Peroxyacetic acid (Peracetic Acid, PAA; CH3CO3H) is a sanitizing agent widely used in the food and brewing industries and increasingly in the wine industry for its ability to efficiently kill microbes and sanitize surfaces “on contact” (Orth 1998). Despite its killing power against microbes, tank rinsing following sanitation is not required (Heritage Systems 2005) as the diluted concentrations (2.5-15%) at which it is used leaves low residual PAA (3-5 ppm), found harmless to human consumption (Orth 1998), and breaks down to form acetic acid, oxygen, and water (Kramer 1997). The mechanism of microbicide is through the formation of hydroxyl radicals, which rapidly oxidize a variety of organic materials, including lipids, ionic protein bonds, sulfhydryl groups, and cysteine disulfide bonds (disrupting protein structure), killing cells with ruthless efficiency even at low concentrations; this is the same oxidative antimicrobial mechanism exhibited by hydrogen peroxide, but PAA has a much higher oxidative capacity at much lower concentrations (Heritage Systems 2005). As such, it displays efficient killing capacity against gram-positive and gram-negative bacteria, yeasts, molds, and algae (Kramer 1997) at a broad temperature (≥ 34˚F) and pH range (≤ pH 8.5) (Heritage Systems). It diminishes these populations within one minute of contact (Kim et al. 2007), but is less effective at depleting bacterial biofilms on contact without prior cleaning (Rossoni and Gaylarde 2000). Claims are made both ways as to whether acetic acid formed by the breakdown of PAA is at concentrations significant to influence the acetate concentration of wine contacting unrinsed surfaces sterilized with PAA (Heritage Systems 2005).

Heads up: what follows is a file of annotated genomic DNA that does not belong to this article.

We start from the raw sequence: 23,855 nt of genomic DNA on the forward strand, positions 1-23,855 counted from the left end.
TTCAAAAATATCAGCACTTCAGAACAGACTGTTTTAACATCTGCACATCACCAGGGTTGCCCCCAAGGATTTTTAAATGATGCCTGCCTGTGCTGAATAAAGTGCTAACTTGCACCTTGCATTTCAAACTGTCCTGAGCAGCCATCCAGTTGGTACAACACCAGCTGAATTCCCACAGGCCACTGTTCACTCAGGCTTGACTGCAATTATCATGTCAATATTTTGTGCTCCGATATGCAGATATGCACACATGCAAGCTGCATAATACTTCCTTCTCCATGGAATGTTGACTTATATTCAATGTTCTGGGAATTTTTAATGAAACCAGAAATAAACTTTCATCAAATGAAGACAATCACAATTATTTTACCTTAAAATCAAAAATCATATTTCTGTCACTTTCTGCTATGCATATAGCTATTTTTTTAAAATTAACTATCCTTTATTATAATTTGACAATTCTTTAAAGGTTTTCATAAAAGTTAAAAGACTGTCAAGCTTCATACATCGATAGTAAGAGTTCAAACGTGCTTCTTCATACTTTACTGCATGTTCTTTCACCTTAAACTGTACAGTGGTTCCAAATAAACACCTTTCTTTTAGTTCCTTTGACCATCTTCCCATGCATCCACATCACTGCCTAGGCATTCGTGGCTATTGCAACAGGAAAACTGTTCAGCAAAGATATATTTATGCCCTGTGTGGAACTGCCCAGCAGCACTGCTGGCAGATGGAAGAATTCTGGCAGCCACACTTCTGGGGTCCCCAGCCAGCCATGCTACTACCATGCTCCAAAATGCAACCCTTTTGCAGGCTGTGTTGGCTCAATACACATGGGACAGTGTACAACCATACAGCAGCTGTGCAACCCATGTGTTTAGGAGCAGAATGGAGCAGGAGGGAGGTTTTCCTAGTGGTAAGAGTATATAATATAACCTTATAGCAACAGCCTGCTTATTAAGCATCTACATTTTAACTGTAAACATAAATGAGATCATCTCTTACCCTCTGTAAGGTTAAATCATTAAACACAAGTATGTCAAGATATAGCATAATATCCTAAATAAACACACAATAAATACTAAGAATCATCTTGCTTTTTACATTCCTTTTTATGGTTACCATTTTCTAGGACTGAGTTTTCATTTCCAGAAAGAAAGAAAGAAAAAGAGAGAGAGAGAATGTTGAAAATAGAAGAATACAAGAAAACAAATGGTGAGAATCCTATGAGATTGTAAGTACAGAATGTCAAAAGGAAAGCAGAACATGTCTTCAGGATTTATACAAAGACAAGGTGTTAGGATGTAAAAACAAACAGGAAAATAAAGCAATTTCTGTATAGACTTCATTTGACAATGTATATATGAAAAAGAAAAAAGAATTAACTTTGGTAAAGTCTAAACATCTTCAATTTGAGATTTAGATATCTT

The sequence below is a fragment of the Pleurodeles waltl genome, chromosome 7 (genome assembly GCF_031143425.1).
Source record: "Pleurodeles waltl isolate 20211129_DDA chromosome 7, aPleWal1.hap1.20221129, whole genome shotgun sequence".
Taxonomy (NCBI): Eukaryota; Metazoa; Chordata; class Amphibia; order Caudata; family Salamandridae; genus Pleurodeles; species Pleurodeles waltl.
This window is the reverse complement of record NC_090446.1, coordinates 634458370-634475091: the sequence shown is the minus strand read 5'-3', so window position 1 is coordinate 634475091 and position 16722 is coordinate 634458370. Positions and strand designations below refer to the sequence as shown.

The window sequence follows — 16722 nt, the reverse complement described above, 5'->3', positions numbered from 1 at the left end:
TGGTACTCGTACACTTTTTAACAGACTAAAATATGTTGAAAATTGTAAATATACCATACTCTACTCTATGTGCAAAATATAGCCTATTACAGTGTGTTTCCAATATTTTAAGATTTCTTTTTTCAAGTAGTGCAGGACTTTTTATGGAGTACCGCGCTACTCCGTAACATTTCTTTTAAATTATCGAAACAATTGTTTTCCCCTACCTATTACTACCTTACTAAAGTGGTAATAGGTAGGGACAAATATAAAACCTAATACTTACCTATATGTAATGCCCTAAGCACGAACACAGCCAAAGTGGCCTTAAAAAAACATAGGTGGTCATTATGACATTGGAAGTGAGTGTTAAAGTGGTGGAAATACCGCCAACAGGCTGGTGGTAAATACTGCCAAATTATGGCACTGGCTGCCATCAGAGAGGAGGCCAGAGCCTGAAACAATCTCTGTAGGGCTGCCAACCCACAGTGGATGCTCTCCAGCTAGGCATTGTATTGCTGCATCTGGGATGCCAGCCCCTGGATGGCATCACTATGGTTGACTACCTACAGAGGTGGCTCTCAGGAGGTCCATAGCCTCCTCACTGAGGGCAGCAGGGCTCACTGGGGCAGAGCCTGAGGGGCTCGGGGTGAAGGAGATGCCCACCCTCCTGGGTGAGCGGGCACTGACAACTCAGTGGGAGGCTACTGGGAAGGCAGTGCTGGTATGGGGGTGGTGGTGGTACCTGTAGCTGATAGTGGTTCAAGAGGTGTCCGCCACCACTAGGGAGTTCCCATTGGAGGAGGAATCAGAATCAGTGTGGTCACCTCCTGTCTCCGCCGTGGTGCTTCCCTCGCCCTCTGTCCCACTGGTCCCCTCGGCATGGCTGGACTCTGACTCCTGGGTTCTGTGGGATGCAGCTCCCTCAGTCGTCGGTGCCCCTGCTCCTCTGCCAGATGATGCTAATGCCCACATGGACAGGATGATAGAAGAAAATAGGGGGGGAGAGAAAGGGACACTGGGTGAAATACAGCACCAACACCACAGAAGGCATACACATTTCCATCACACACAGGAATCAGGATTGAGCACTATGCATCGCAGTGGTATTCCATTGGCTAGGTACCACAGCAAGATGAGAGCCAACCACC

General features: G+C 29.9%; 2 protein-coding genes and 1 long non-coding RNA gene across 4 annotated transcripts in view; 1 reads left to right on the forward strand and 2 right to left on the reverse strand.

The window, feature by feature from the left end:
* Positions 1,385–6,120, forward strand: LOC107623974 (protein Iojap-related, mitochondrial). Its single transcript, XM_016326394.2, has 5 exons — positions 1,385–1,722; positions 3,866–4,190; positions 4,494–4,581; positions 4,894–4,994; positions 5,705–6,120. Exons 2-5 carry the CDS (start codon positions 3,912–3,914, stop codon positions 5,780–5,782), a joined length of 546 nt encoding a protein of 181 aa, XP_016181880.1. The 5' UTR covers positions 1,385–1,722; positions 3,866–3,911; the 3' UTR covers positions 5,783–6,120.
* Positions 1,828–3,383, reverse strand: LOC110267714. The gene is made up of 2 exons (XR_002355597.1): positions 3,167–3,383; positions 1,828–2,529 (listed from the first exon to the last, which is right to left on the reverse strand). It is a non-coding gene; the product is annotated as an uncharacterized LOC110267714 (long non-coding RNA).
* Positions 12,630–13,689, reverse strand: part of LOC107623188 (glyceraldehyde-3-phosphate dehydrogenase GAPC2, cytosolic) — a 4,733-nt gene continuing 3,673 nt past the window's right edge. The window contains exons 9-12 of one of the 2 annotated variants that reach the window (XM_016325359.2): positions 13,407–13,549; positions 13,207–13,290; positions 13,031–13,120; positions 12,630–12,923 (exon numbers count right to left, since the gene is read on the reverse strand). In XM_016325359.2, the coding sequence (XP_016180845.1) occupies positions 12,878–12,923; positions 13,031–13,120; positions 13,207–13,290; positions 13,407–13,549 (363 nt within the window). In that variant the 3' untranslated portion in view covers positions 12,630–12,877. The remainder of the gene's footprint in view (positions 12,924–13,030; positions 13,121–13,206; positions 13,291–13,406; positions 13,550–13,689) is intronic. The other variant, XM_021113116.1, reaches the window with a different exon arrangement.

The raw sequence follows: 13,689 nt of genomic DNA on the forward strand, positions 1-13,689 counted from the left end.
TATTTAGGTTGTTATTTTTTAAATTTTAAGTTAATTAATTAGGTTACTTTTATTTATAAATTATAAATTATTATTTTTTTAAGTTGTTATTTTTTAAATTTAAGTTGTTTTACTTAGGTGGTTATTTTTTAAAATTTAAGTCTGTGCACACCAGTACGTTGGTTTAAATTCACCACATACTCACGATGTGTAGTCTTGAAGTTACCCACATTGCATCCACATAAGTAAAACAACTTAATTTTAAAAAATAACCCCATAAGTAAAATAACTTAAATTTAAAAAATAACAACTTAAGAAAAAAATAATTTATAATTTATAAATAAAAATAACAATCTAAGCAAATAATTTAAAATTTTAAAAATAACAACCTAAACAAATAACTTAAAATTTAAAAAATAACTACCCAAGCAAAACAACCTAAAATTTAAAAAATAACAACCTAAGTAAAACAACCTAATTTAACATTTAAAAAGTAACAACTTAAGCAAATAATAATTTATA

Application in Wine:
PAA is gaining popularity as a sanitizing agent in the wine industry for its broad microbicidal capacity, and rapid, on-contact efficacy under a range of conditions. It can be used to sanitize a range of surfaces and equipment, including tanks, pumps, lines, and filters (Orth 1998), and is non-corrosive to stainless steel at the dilute usage concentrations. Moreover, it is a non-chlorinated cleaning agent, so will not form trichloroanisole (TCA; “cork taint”), which is formed through chlorine–phenol reactivity and enymatic conversion by molds, and also will not add salinity to process water, causing waste disposal problems, and therefore does not carry many of the problems posed by other sanitizing agents, such as trisodium phosphate (TSP) (Heritage Systems, 2005).
- Heritage Systems. 2005. Advantages of Using Peroxyacetic Acid (PAA) in Winery Sanitation Operations [Technical Product Information]. Napa, CA: Heritage Systems, Inc.
- Kim H, Ryu JH, Beuchat L. 2007. Effectiveness of Disinfectants in Killing Enterobacter sakazakii in Suspension, Dried on the Surface of Stainless Steel, and in a Biofilm. Applied and Environmental Microbiology 73(4):1256-1265.
- Kramer JF. 1997. Peracetic acid: A new biocide for industrial water applications. Materials Performance 36 (8):42-50.
- Orth R. 1998. The importance of disinfection for the hygiene in the dairy and beverage production. International Biodeterioration & Biodegradation 41:201-208.
- Rossoni EMM, Gaylarde CC. 2000. Comparison of sodium hypochlorite and peracetic acid as sanitizing agents for stainless steel food processing surfaces using epifluorescence microscopy. International Journal of Food Microbiology61: 81-85.